You hear it everywhere: gingivitis, gum disease, periodontal disease and tooth loss. Is it really as big of a deal as it’s made out to be? An estimated 90% of adults in the US have some form of gum disease, but gum disease can include a broad spectrum of conditions and vary in the severity of disease conditions.
Gum disease starts as simple gingivitis, but when left untreated can turn into periodontal disease (a condition linked with systemic diseases), which causes loss of the teeth. Gingivitis is simply the inflammation, redness and swelling along the margin of the gumlines near the dental crowns. Not brushing efficiently, properly, or avoiding flossing can lead to the development of gingivitis. This inflammation is due to the body’s immune response to plaque biofilm along the gumlines around each tooth.
If plaque biofilm is allowed to persist, it calcifies into tartar. Tartar is impossible to brush or floss off and can only be removed by your dentist or dental hygienist. The development of tartar triggers a more severe immune response as it develops farther down under the gumlines, creating deep pockets of unattached gums around the tooth. These areas typically bleed during brushing or flossing, but may be totally asymptomatic in individuals that smoke or use tobacco products.
Untreated, this bone loss is known as periodontal disease and will cause teeth to become loose or even fall out. If treatment is received in a timely manner, periodontal disease can be treated or even reversed, saving the health and life of the teeth.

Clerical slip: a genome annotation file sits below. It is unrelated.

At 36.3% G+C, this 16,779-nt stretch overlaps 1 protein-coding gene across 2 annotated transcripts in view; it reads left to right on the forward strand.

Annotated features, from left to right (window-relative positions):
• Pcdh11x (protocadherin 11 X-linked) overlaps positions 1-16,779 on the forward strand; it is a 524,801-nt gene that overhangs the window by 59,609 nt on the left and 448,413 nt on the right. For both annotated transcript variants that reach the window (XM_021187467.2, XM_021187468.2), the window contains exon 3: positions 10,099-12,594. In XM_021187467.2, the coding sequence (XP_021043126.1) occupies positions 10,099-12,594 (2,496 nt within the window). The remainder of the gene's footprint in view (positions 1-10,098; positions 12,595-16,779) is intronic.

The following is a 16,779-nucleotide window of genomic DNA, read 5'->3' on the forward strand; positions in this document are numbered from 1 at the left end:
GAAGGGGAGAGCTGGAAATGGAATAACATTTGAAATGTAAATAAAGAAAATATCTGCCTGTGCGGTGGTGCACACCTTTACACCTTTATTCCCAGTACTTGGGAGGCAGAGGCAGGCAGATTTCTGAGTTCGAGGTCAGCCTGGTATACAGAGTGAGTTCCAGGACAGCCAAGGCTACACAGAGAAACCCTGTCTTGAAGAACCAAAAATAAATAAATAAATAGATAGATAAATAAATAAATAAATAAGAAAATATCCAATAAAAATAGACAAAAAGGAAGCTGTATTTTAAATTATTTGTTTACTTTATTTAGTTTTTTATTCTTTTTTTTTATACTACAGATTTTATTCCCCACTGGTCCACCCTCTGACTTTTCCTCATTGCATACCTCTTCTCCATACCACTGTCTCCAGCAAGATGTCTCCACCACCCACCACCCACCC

Gingivitis is a type of gum disease (or periodontal disease) caused by the normal bacteria found in the mouth. Gingivitis is the mildest form of gum disease and also the most easily treated. However, if left untreated, gingivitis can develop into much more serious gum disease that can ultimately result in the loss of the patient’s teeth.
The mouth is full of naturally occurring bacteria. These bacteria collect on our teeth and form a sticky substance called plaque. Brushing our teeth and flossing helps to remove plaque, but any plaque that is not removed will harden into tartar that cannot be removed by brushing. Tartar can be removed only by a professional dental cleaning by a dentist or dental hygienist.
The bacteria in plaque and tartar can irritate the gums, especially if the tartar and plaque are below the gum line, causing the gums to be sore, red, and inflamed. This inflammation is called gingivitis. The classic symptoms of gingivitis include red, irritated gums that may bleed easily during brushing. Bad breath is sometimes associated with gingivitis.
Although anyone can get gingivitis, smokers are more likely to develop the disease. Other factors that increase the risk of gingivitis include diabetes and diseases or medications that compromise or suppress the immune system.
Gingivitis can usually be treated by a professional dental cleaning. Gingivitis that is not treated promptly will often develop into much more serious gum disease. Gingivitis can be prevented by following good oral health habits including regular dental cleanings and checkups, brushing and flossing, and avoiding tobacco products.
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